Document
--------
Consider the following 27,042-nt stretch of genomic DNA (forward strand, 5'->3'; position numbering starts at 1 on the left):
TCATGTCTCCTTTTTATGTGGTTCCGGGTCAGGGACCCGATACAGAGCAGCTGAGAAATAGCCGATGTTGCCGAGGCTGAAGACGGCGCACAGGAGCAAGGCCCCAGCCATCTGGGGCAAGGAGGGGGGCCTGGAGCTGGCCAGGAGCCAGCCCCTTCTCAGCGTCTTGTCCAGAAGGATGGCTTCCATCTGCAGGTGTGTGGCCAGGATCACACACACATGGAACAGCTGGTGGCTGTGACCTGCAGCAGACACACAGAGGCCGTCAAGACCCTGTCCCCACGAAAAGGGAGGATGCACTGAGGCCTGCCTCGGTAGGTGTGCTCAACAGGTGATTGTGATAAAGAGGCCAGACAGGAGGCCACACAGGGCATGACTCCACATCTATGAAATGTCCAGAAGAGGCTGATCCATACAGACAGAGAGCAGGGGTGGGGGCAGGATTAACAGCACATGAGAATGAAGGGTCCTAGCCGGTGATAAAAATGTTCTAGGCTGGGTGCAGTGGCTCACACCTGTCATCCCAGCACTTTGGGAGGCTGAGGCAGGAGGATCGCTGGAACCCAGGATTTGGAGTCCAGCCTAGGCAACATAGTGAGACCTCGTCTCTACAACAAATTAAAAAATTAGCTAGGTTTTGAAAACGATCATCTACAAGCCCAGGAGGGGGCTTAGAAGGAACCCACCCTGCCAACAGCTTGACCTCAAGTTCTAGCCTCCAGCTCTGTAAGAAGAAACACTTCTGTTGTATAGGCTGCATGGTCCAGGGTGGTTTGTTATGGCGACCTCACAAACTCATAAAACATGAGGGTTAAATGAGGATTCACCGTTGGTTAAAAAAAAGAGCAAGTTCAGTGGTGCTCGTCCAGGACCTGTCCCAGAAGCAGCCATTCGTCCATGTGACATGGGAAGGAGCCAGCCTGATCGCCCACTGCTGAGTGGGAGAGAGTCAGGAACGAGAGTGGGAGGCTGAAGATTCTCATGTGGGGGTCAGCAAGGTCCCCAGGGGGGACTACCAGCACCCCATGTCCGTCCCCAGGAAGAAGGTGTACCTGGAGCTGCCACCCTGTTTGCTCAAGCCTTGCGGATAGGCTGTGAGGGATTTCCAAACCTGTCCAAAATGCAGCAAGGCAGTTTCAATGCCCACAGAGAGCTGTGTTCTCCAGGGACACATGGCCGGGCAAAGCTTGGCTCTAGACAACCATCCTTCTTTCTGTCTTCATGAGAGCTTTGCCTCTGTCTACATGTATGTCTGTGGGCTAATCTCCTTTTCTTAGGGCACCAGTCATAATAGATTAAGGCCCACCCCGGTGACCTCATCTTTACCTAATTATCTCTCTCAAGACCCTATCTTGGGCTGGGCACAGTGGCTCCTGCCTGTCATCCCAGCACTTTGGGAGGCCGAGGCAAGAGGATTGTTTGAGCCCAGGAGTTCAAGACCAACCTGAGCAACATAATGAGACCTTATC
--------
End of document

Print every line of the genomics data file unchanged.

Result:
Consider the following 27,042-nt stretch of genomic DNA (forward strand, 5'->3'; position numbering starts at 1 on the left):
TCATGTCTCCTTTTTATGTGGTTCCGGGTCAGGGACCCGATACAGAGCAGCTGAGAAATAGCCGATGTTGCCGAGGCTGAAGACGGCGCACAGGAGCAAGGCCCCAGCCATCTGGGGCAAGGAGGGGGGCCTGGAGCTGGCCAGGAGCCAGCCCCTTCTCAGCGTCTTGTCCAGAAGGATGGCTTCCATCTGCAGGTGTGTGGCCAGGATCACACACACATGGAACAGCTGGTGGCTGTGACCTGCAGCAGACACACAGAGGCCGTCAAGACCCTGTCCCCACGAAAAGGGAGGATGCACTGAGGCCTGCCTCGGTAGGTGTGCTCAACAGGTGATTGTGATAAAGAGGCCAGACAGGAGGCCACACAGGGCATGACTCCACATCTATGAAATGTCCAGAAGAGGCTGATCCATACAGACAGAGAGCAGGGGTGGGGGCAGGATTAACAGCACATGAGAATGAAGGGTCCTAGCCGGTGATAAAAATGTTCTAGGCTGGGTGCAGTGGCTCACACCTGTCATCCCAGCACTTTGGGAGGCTGAGGCAGGAGGATCGCTGGAACCCAGGATTTGGAGTCCAGCCTAGGCAACATAGTGAGACCTCGTCTCTACAACAAATTAAAAAATTAGCTAGGTTTTGAAAACGATCATCTACAAGCCCAGGAGGGGGCTTAGAAGGAACCCACCCTGCCAACAGCTTGACCTCAAGTTCTAGCCTCCAGCTCTGTAAGAAGAAACACTTCTGTTGTATAGGCTGCATGGTCCAGGGTGGTTTGTTATGGCGACCTCACAAACTCATAAAACATGAGGGTTAAATGAGGATTCACCGTTGGTTAAAAAAAAGAGCAAGTTCAGTGGTGCTCGTCCAGGACCTGTCCCAGAAGCAGCCATTCGTCCATGTGACATGGGAAGGAGCCAGCCTGATCGCCCACTGCTGAGTGGGAGAGAGTCAGGAACGAGAGTGGGAGGCTGAAGATTCTCATGTGGGGGTCAGCAAGGTCCCCAGGGGGGACTACCAGCACCCCATGTCCGTCCCCAGGAAGAAGGTGTACCTGGAGCTGCCACCCTGTTTGCTCAAGCCTTGCGGATAGGCTGTGAGGGATTTCCAAACCTGTCCAAAATGCAGCAAGGCAGTTTCAATGCCCACAGAGAGCTGTGTTCTCCAGGGACACATGGCCGGGCAAAGCTTGGCTCTAGACAACCATCCTTCTTTCTGTCTTCATGAGAGCTTTGCCTCTGTCTACATGTATGTCTGTGGGCTAATCTCCTTTTCTTAGGGCACCAGTCATAATAGATTAAGGCCCACCCCGGTGACCTCATCTTTACCTAATTATCTCTCTCAAGACCCTATCTTGGGCTGGGCACAGTGGCTCCTGCCTGTCATCCCAGCACTTTGGGAGGCCGAGGCAAGAGGATTGTTTGAGCCCAGGAGTTCAAGACCAACCTGAGCAACATAATGAGACCTTATC